by Chris West and Eric Boutilier
Forty years ago, today (Monday, October 29), VIA Rail Canada was born as an operating railway when it assumed the operation of The Canadian, the Super Continental and the other remaining Western Canadian passenger trains from Canadian Pacific (CP) and Canadian National (CN).
The reality is the high hopes of the Canadian public and the railroaders who diligently maintained those trains were dashed at the outset. Those of us not privy to what was going on behind the scenes in Ottawa were totally misled, being told by politicians and bureaucrats this was the start of a rail renaissance.
In fact, VIA’s creation was just a method to cut the partial and totally-inadequate subsidy to CP and CN for the service-worn trains they were compelled to operate in the face of massive subsidies to air and highway travel. VIA has been a mechanism to kill our trains, dressed in Ottawa doublespeak.
The first of a long line of cuts occurred the very day VIA took over the first CP and CN trains; chunks of The Canadian and Super Continental routes were immediately dropped under what Ottawa called “rationalization.” It was a preview of even larger cuts in 1981 under the Trudeau Liberals and 1990 under the Mulroney Conservatives, both of which had made grand election campaign promises of VIA investment, renewal and service expansion.
More major budgetary and service cuts were made by other governments in 1995, 2002 and 2012. Three VIA routes – the Montreal-Gaspé Chaleur, the Winnipeg-Churchill Hudson Bay and Vancouver Island’s Malahat Dayliner – are now partially or totally suspended because the feds have done little to assist in the rehabilitation of the infrastructure on which VIA’s trains depend. These three routes are now unsafe and impassable by all trains, passenger and freight.
Parts of Canada have always been hit harder than others. Northern Ontario and Quebec, Atlantic Canada and the West have seen their services cut to the point of irrelevancy. On Halloween, every Greyhound bus route west of Sudbury to the Pacific Coast will meet the same fate as those vanished VIA trains. Canadians are being immobilized to the point where we are unable to even travel and communicate with each other. It’s becoming a transportation race to the bottom.
Nationally-known rail analyst and policy adviser Greg Gormick, who serves as an adviser to both All Aboard committees, has had a ringside seat for this relentless tale of the passenger train’s decline at the hands of every federal government, except Prime Minister Joe Clark’s. A fourth-generation member of Canada’s rail industry, his clients have included VIA, CP, CN and elected officials of all political stripes.
Says Gormick, “If VIA wasn’t set up to fail, it was born to have nothing but trouble. That was the view of the late Garth Campbell, VIA’s first marketing vice-president and a visionary who helped craft CN’s successful revival of its passenger business in the 1960s, which doubled CN ridership in six years. But it was all pulled apart on orders from Ottawa politicians and bureaucrats, some of whom I knew and who were proud of their destructive work.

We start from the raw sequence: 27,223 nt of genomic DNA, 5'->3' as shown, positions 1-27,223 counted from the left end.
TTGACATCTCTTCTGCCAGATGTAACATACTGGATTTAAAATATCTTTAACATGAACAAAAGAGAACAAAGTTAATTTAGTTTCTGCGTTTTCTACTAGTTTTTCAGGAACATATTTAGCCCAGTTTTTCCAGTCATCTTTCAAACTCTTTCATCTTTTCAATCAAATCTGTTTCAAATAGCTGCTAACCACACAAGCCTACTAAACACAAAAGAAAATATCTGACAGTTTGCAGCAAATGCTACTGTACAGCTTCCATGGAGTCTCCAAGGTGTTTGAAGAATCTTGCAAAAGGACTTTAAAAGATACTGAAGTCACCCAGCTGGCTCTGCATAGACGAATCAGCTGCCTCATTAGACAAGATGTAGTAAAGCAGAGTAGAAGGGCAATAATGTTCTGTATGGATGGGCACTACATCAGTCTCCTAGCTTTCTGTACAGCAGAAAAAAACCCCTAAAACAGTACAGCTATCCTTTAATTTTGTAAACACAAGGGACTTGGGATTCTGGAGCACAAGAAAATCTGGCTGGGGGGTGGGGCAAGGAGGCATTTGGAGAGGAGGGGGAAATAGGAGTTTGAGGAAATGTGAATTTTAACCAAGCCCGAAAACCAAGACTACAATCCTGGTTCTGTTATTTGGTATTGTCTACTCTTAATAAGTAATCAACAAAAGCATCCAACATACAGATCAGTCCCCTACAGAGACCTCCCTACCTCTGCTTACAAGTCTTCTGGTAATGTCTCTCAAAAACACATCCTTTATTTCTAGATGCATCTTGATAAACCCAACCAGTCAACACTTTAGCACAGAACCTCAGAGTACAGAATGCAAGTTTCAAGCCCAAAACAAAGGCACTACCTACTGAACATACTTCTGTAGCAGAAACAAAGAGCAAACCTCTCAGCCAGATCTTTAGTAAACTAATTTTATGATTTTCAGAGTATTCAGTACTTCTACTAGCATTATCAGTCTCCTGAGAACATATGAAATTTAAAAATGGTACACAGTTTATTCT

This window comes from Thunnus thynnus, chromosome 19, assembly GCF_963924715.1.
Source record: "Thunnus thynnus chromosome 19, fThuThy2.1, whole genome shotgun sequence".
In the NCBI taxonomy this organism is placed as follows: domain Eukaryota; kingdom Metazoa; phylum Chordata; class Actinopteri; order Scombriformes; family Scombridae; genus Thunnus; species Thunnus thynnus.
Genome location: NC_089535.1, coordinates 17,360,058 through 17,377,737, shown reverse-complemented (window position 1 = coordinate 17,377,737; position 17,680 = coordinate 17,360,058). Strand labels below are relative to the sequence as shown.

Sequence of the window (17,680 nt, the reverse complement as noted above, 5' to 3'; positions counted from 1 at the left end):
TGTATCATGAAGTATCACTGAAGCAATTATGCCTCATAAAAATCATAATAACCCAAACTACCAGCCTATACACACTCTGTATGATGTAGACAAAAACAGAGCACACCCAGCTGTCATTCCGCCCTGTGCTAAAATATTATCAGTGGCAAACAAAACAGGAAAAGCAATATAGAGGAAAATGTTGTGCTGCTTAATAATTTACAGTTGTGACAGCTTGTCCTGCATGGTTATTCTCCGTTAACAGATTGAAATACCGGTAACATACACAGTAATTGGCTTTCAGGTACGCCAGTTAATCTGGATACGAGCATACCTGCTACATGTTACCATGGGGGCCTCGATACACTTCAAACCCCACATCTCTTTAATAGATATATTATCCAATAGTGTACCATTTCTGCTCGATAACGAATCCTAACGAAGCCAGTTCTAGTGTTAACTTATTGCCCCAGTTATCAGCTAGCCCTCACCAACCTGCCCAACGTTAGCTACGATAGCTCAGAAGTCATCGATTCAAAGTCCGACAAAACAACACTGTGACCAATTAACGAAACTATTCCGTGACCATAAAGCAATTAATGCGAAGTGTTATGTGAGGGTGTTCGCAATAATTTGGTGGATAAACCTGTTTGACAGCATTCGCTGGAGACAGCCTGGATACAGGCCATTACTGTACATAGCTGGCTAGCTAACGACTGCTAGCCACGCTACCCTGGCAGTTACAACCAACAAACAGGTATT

“Despite the waste, damage and heartbreak of more than 40 years, it’s not too late to reverse Canada’s admittedly depressing rail passenger track record. But we’re on the brink of collapse, despite the ‘sunny ways, sunny days’ bafflegab we repeatedly get from Ottawa and VIA’s political appointees. They offer empty promises of new trains and the rebuilding of an abandoned line through Eastern Ontario’s backwoods that would miss major markets such as Oshawa, Belleville, Kingston and Cornwall.”
Both All Aboard committees have commissioned Gormick to draft plans for the serious overhaul and cost-effective expansion of rail service in Northeastern and Southwestern Ontario. These first two plans will draw on the SouthwestLynx plan he crafted for Ontario’s Oxford County http://www.oxfordcounty.ca/Your-Government/Speak-up-Oxford/Campaign-Details/ArticleId/14251/SouthwestLynx-Integrated-High-Performance-Transportation-for-Southwestern-Ontario
The Lynx approach is the way to begin undoing the damage inflicted on our publicly-funded passenger trains for 40 years and counting. It draws on techniques and technologies from a long list of successful U.S. rail corridors. If it works there, it can work here – and at an affordable public cost that will generate impressive ridership, revenue and economic spinoff.
Canada’s failed rail policies have reduced us to Third World status in terms of access and mobility – and at great public expense – and for which we’re paying high economic, social and environmental prices. Using Gormick’s Lynx plans, we will accelerate our fight for what every globally-competitive nation already enjoys: a modern, affordable and truly national rail passenger service.
Chris West and Éric Boutilier are the founders of the All Aboard citizens’ rail action committees in St. Marys and North Bay, Ontario, respectively.